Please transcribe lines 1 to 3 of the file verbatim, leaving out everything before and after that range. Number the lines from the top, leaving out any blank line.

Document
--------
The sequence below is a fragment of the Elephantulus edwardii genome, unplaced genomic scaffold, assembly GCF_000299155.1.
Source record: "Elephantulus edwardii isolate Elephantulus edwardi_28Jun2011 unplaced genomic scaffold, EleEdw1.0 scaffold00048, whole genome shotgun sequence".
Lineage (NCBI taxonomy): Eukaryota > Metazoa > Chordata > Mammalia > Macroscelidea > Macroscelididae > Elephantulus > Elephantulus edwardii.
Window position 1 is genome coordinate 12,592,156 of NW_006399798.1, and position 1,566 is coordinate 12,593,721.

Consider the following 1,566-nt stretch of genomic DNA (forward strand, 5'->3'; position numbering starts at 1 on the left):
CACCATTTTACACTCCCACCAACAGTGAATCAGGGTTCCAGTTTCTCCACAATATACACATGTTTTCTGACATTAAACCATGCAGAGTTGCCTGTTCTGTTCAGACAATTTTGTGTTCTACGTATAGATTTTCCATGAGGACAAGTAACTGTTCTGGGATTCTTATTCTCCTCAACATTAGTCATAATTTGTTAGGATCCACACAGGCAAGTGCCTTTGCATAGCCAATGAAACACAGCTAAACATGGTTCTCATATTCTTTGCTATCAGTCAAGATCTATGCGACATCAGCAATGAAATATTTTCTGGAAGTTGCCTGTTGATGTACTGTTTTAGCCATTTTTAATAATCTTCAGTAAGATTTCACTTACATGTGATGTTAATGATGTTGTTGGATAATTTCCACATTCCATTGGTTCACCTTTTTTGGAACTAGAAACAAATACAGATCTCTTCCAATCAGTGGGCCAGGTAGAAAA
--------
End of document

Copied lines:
The sequence below is a fragment of the Elephantulus edwardii genome, unplaced genomic scaffold, assembly GCF_000299155.1.
Source record: "Elephantulus edwardii isolate Elephantulus edwardi_28Jun2011 unplaced genomic scaffold, EleEdw1.0 scaffold00048, whole genome shotgun sequence".
Lineage (NCBI taxonomy): Eukaryota > Metazoa > Chordata > Mammalia > Macroscelidea > Macroscelididae > Elephantulus > Elephantulus edwardii.